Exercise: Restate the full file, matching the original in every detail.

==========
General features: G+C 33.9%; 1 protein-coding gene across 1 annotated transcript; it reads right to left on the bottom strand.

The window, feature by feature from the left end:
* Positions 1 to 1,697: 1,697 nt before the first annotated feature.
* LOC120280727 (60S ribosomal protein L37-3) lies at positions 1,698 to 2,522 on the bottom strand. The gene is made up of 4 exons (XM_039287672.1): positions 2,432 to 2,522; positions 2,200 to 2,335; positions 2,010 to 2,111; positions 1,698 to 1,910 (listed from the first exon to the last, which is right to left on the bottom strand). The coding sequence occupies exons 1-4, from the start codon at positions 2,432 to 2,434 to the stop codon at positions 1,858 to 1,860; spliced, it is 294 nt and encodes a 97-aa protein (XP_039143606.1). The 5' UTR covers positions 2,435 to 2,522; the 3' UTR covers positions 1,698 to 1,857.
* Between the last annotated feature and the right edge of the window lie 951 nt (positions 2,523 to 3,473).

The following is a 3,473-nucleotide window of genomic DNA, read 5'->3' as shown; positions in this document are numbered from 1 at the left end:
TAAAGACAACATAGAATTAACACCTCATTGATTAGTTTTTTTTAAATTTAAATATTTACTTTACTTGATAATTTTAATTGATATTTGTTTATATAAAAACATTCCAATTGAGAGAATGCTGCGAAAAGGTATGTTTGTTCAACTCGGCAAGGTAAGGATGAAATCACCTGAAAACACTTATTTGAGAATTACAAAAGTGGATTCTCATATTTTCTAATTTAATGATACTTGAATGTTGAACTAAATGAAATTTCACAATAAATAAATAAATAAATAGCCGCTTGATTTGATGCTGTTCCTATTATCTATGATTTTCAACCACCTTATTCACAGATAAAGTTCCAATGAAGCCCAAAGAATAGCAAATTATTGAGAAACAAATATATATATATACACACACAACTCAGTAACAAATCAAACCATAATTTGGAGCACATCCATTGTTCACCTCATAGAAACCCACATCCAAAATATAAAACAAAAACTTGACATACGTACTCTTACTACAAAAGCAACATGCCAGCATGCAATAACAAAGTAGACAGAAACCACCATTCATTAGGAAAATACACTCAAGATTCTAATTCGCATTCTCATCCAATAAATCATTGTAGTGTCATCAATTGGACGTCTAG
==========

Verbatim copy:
General features: G+C 33.9%; 1 protein-coding gene across 1 annotated transcript; it reads right to left on the bottom strand.

The window, feature by feature from the left end:
* Positions 1 to 1,697: 1,697 nt before the first annotated feature.
* LOC120280727 (60S ribosomal protein L37-3) lies at positions 1,698 to 2,522 on the bottom strand. The gene is made up of 4 exons (XM_039287672.1): positions 2,432 to 2,522; positions 2,200 to 2,335; positions 2,010 to 2,111; positions 1,698 to 1,910 (listed from the first exon to the last, which is right to left on the bottom strand). The coding sequence occupies exons 1-4, from the start codon at positions 2,432 to 2,434 to the stop codon at positions 1,858 to 1,860; spliced, it is 294 nt and encodes a 97-aa protein (XP_039143606.1). The 5' UTR covers positions 2,435 to 2,522; the 3' UTR covers positions 1,698 to 1,857.
* Between the last annotated feature and the right edge of the window lie 951 nt (positions 2,523 to 3,473).

The following is a 3,473-nucleotide window of genomic DNA, read 5'->3' as shown; positions in this document are numbered from 1 at the left end:
TAAAGACAACATAGAATTAACACCTCATTGATTAGTTTTTTTTAAATTTAAATATTTACTTTACTTGATAATTTTAATTGATATTTGTTTATATAAAAACATTCCAATTGAGAGAATGCTGCGAAAAGGTATGTTTGTTCAACTCGGCAAGGTAAGGATGAAATCACCTGAAAACACTTATTTGAGAATTACAAAAGTGGATTCTCATATTTTCTAATTTAATGATACTTGAATGTTGAACTAAATGAAATTTCACAATAAATAAATAAATAAATAGCCGCTTGATTTGATGCTGTTCCTATTATCTATGATTTTCAACCACCTTATTCACAGATAAAGTTCCAATGAAGCCCAAAGAATAGCAAATTATTGAGAAACAAATATATATATATACACACACAACTCAGTAACAAATCAAACCATAATTTGGAGCACATCCATTGTTCACCTCATAGAAACCCACATCCAAAATATAAAACAAAAACTTGACATACGTACTCTTACTACAAAAGCAACATGCCAGCATGCAATAACAAAGTAGACAGAAACCACCATTCATTAGGAAAATACACTCAAGATTCTAATTCGCATTCTCATCCAATAAATCATTGTAGTGTCATCAATTGGACGTCTAG